The Ford Motor Company offers a wide range of affordable cars and trucks, from subcompacts to full-size trucks. Ford is also technology-driven, having developed hybrid powertrains, fuel-saving turbocharged engines and touch-screen multimedia systems.
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It all started back in 1903 when Henry Ford and a few investors founded the company that would bear his name. The first vehicles produced were the Model C, the Model B, the Model F, the Model R, the Model S, the Model N and the Model K, all powered by 2- and 4-cylinder engines.
However, the game-changer was the famous Model T introduced in 1908. In the following years, Ford had pretty much pioneered mass vehicle production with the elaboration of assembly lines. Offered in several body styles, over 15 million copies of the car, nicknamed Tin Lizzie, were produced up until 1927.
The Model A followed, while Ford introduced their first V8 engine in 1932. Deluxe and Super Deluxe models were offered in the 1940s, while the F-Series pickup was introduced in 1948 and still produced today. Classic models such as the Crestline, the Custom, the Fairlane, the Thunderbird, the Ranchero and the Galaxie were introduced in the ‘50s, alongside the short-lived Edsel and Canadian-exclusive Frontenac.
In the 1960s, the Falcon, LTD, Torino, Bronco and Econoline were added to the line-up, but the arrival of the Mustang pony car in 1964 was the big news back then. The historic GT40 race car was also developed in the ‘60s, and was a four-time winner of the 24 Hours of Le Mans.
Ford’s vehicles were getting larger and larger right up until the gas crisis of the 1970s. Smaller cars like the Maverick, the Pinto, the Granada, the Courier pickup and the Fiesta hatchback were launched. High-performance editions of the Mustang were offered, the Mach 1 and Boss 302. The downsized Mustang II didn’t last long, replaced by a new model after only 5 years.
In 1981, Ford served up the Escort, a new compact hatchback that sold in big numbers and from which spawned the 2-seat EXP. The Tempo replaced the Fairmont, the LTD became the Crown Victoria, while the mid-size Taurus, the Mazda-designed but Korean-built Festiva subcompact, the Ranger pickup, the Bronco II sport-utility and Aerostar minivan were launched in the mid-‘80s. The Probe sports coupe arrived in 1989.
Later in the ‘90s, the Festiva retired in favour of the Aspire, while the global-market Contour replaced the Tempo. The sporty Escort ZX2 was also available for a few years. The Explorer arrived in 1991 and quickly became one of America’s best-selling trucks. The Windstar minivan also arrived, eventually superseding the Aerostar.
In the 2000s, the fun-to-drive Focus hatchback and wagon arrived, replacing the Escort, and the mid-size Fusion was launched in replacement of the Contour. The Super Duty versions of the F-Series dawned, as well as the Escape compact SUV, the Edge mid-size SUV, the Expedition full-size SUV and the Explorer Sport Trac pickup.
Models that have come and gone during that decade include the Five Hundred sedan, the Freestyle and Taurus X crossovers, the Freestar minivan, the Excursion full-size SUV as well as the mighty GT, inspired by the original and offered in 2005 and 2006. Hybrid powertrains started to appear in Escape and Fusion models.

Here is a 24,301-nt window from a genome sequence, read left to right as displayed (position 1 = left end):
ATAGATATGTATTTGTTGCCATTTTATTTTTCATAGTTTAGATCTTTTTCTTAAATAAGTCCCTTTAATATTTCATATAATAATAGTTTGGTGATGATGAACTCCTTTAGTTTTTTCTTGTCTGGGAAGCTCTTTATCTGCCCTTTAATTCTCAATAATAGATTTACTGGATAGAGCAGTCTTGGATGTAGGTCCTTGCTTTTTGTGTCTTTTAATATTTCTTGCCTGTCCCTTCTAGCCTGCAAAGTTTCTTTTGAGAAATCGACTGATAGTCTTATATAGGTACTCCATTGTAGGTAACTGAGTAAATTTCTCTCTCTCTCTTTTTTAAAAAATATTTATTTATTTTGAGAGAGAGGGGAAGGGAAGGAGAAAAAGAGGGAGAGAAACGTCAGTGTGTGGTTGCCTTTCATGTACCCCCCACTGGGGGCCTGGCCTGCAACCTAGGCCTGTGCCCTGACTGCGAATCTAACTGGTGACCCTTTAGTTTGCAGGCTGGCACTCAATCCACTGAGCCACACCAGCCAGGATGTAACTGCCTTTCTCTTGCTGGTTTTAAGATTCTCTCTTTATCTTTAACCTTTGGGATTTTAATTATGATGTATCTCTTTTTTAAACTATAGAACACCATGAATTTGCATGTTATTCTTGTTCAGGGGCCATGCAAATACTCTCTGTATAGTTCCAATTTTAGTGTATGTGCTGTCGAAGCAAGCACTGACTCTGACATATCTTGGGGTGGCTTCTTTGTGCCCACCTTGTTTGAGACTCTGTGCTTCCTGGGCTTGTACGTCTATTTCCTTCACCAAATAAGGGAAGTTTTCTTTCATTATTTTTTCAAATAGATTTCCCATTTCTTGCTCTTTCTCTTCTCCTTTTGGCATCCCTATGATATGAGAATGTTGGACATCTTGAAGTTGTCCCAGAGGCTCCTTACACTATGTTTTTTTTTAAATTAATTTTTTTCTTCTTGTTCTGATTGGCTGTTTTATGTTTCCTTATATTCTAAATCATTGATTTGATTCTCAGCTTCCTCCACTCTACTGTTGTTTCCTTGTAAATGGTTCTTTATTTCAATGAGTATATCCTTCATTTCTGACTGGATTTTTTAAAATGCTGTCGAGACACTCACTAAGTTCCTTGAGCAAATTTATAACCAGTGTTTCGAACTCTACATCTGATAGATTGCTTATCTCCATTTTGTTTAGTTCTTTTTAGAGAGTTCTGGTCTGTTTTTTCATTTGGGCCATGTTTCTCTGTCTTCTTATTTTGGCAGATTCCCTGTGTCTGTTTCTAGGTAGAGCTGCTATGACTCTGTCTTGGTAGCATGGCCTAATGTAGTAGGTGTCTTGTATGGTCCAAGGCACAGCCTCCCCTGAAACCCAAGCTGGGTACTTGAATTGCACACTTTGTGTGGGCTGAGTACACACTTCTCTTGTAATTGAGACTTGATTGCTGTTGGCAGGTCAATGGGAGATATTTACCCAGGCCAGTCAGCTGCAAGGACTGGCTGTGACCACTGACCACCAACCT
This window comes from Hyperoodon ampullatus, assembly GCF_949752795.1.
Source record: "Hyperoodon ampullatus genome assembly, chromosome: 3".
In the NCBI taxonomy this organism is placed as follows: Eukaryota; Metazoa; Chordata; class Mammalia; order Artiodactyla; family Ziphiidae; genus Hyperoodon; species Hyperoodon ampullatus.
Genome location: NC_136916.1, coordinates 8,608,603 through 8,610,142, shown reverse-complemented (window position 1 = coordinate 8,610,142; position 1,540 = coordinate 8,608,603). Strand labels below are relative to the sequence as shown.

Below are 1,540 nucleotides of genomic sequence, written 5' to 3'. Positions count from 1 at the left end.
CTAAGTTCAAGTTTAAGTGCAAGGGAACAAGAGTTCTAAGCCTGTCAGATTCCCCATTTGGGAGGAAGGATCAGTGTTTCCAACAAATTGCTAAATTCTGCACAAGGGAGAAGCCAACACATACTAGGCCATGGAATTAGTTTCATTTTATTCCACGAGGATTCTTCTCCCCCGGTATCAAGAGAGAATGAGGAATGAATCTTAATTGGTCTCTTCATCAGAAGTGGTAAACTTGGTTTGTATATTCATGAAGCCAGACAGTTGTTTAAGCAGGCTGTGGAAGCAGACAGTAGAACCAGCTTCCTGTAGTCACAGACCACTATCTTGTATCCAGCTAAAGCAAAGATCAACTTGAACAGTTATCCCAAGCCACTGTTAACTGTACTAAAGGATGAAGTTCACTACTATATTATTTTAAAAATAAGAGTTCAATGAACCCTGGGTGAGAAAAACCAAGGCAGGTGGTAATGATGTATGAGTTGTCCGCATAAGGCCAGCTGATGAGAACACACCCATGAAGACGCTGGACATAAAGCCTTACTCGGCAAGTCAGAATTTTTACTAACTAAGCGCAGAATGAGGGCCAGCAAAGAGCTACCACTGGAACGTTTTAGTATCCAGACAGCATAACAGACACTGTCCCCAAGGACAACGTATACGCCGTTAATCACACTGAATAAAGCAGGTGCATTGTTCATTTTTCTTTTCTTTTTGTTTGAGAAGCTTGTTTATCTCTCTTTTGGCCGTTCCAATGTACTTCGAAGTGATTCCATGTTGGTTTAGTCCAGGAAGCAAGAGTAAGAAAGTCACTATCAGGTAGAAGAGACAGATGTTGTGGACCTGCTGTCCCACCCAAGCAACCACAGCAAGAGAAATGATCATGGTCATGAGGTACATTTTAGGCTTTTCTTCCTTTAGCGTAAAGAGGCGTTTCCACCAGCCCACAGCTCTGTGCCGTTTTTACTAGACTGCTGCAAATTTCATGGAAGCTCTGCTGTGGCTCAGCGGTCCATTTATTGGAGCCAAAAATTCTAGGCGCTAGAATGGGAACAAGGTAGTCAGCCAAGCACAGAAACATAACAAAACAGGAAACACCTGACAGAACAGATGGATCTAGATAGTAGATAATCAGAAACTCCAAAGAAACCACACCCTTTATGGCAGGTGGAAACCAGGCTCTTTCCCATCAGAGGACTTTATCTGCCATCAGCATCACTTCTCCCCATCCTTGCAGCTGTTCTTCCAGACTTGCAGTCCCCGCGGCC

Today, Ford’s line-up consists of the Fiesta subcompact and the Focus compact, both available as a hatchback and a sedan, The Focus Electric, the Fusion and Fusion Hybrid, the full-size Taurus, the Mustang and Shelby GT500, the Escape and Escape Hybrid, the Edge, the Explorer, the Expedition, the Transit Connect cargo van, the E-Series van as well as the F-Series and Super Duty pickups.
Pickups are the backbone of North America. Pickups could be credited as being the most instrumental tool that built both the modern US of A and Canada. Their importance on our automotive landscape is paramount.
A majority of pickups are purchased for their abilities or better yet, their capacities. It would be pointless to evaluate these trucks without giving them something real to do. Before I go on about how these truck fared loaded and with a trailer, consider the sheer importance of these trucks in the automotive business world.
Before spending a week with the 2013 Ford Focus Electric, I asked myself: Where's the fun in driving a car that's so quiet? Well, I got a resounding answer in the form of the most laid-back and relaxing car I've ever driven. What an awesome product! I so want one!
On December 10th, 1915, Ford built its one millionth Model T, launched seven years earlier. From 1908 to 1927, the automaker sold around 15 million units, with prices dropping from $850 to $300 (equal to $3,700 in today's dollars).
Diesel-powered vehicles, hybrids, and EVs are surging in popularity due to the high cost of gas and growing environmental concerns. Could our green obsession one day lead to alternative versions of some iconic sports cars, like the Ford Mustang?
Listening to Jim Farley, Ford's marketing top dog, at a private preview event for the Ford Edge Concept before the LA Auto Show gives us a very clear idea what's important to the Blue Oval these days. Within the first 60 seconds, a person could run out of fingers counting the number of times Farley mentioned the "utility" segment.